Richard Rodewald wants voters to hold Sen. Sandy Praeger, R-Lawrence, responsible for the state Department of Social and Rehabilitation Services being ordered to give back $2.6 million to a federal health insurance program for low-income children.
"She should have prevented that, she's on that committee," Rodewald said, referring to Praeger's role as chairwoman of the Senate Public Health and Welfare Committee.
Praeger is seeking a third four-year term in the Kansas Senate. Rodewald is her opponent in the Aug. 1 GOP primary.
Praeger said SRS is being told to return the unspent money because the state was late in launching its Children's Health Insurance Program. It was late, she said, because lawmakers fought about its design.
"The debate came down to whether we should expand our Medicaid program or create a whole new entity," Praeger said. "I wanted to go with Medicaid because it's already there and all we'd have to do is raise eligibility levels. But there were a lot of people a majority, in fact who saw that as an expansion of an entitlement program. They wanted to go part Medicaid, part new program. I was in the minority, so I lost."
States that expanded their Medicaid programs are not being asked to return unspent funds, Praeger said.
"Generally, they were up and running before those that went with starting new programs."
Since 1998, all 50 states have launched federally subsidized health insurance programs for children in families with incomes between 150 percent and 200 percent of the federal poverty guidelines. In Kansas, those below 150 percent of the guidelines are covered through the state's Medicaid program.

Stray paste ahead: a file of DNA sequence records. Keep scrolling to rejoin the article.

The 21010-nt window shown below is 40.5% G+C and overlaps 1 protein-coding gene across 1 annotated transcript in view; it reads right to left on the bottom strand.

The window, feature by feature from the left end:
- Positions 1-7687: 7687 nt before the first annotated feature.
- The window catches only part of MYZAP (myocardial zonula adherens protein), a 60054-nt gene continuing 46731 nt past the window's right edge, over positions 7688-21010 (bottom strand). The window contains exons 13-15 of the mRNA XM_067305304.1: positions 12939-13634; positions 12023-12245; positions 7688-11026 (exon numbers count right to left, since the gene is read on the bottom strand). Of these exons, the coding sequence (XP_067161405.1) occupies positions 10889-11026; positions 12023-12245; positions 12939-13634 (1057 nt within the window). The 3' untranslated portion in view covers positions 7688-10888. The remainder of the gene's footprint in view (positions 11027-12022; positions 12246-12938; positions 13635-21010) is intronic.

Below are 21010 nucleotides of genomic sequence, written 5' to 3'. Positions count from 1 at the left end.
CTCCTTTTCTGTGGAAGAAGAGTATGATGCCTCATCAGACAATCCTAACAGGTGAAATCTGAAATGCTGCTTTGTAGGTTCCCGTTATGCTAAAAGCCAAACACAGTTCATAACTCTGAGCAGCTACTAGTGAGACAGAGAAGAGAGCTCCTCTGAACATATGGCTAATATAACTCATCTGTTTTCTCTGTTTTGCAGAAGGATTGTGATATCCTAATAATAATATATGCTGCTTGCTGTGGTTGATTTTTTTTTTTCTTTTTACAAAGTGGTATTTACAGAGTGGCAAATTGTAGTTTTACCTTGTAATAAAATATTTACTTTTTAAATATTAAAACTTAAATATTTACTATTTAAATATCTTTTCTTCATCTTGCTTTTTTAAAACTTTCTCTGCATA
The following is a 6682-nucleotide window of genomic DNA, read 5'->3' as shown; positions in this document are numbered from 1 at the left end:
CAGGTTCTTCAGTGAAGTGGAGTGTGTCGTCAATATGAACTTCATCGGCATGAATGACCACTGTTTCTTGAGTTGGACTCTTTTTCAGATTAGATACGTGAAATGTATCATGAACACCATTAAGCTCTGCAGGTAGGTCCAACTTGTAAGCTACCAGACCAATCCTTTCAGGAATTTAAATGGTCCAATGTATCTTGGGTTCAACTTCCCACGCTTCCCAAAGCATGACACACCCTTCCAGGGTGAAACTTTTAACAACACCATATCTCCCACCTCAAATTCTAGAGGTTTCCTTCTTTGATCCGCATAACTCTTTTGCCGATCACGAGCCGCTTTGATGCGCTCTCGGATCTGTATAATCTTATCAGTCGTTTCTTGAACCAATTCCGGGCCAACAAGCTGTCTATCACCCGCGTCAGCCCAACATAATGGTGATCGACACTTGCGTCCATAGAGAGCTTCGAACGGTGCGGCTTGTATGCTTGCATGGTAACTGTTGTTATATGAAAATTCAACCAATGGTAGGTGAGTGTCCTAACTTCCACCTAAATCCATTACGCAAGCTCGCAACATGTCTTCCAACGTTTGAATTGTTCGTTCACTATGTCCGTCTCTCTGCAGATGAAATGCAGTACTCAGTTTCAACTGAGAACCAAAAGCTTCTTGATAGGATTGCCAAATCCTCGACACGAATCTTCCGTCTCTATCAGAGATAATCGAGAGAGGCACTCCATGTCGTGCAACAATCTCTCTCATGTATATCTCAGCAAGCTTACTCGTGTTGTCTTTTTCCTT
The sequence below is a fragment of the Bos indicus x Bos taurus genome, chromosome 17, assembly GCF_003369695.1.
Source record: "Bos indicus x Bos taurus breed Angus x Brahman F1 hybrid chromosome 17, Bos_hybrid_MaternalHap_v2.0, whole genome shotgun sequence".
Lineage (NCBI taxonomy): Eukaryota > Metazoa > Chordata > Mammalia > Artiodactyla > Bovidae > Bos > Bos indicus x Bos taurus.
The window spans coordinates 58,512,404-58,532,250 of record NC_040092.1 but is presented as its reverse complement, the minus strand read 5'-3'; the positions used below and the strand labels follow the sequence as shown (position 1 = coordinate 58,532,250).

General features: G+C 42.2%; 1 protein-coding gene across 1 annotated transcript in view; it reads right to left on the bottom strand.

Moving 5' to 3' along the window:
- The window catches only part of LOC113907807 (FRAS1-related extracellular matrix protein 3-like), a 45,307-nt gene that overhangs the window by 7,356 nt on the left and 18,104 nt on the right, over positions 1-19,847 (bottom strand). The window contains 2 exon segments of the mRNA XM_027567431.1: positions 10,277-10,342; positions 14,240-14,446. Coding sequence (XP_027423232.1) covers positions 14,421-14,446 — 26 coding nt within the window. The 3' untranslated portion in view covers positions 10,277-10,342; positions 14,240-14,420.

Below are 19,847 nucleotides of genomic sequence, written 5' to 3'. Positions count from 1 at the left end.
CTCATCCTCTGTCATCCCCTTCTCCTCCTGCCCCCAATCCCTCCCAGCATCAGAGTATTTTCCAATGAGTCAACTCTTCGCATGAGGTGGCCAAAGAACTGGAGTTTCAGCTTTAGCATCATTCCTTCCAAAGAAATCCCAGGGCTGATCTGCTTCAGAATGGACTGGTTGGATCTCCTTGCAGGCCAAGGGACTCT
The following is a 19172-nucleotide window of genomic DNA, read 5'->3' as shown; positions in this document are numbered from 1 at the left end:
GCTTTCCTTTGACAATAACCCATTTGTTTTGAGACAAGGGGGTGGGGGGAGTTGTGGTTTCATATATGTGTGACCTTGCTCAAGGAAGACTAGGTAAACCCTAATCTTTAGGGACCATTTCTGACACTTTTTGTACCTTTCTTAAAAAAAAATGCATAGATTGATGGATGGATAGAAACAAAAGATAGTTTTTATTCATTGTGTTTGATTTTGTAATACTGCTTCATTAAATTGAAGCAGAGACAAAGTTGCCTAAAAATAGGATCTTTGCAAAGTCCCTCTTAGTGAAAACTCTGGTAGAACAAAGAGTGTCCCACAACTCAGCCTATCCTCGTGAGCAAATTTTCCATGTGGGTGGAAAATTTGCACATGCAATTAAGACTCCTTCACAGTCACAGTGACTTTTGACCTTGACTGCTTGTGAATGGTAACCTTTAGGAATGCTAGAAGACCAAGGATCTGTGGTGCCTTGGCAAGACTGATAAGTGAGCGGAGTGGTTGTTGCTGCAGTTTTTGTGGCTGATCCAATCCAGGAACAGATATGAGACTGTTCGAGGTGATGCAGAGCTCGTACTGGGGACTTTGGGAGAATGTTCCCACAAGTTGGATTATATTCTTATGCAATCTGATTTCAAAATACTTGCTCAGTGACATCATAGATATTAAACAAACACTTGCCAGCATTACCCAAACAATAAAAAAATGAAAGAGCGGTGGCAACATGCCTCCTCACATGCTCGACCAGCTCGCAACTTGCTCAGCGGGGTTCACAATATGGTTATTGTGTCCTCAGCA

After three years, states with money left over are expected to return money not spent by Sept. 1 to the federal Health Care Financing Administration for distribution to states better prepared to spend it. The arrangement rewards states for aggressively reaching out to poor families.
States that expanded their Medicaid programs put the programs into operation in mid to late 1998. Kansas' Children's Health Insurance Program didn't get started until March 1999.
"Without the long debate, we probably would have started sooner," Praeger said.
Today, the Children's Health Insurance Program insures about 17,400 Kansas children. Another 112,119 children are covered by Medicaid.
Rodewald said Praeger's explanation doesn't excuse the fact that Kansas will likely have to give back $2.6 million it could have spent.
"She ought to be held responsible for that," he said. "You can buy a lot of health care for $2.6 million."
Tim Hoyt, a spokesman for SRS, said SRS may not have to return the full $2.6 million.
"First of all, that's a projection. The final amount may not be that much," Hoyt said. "There's also a move in Congress to let the states keep this money."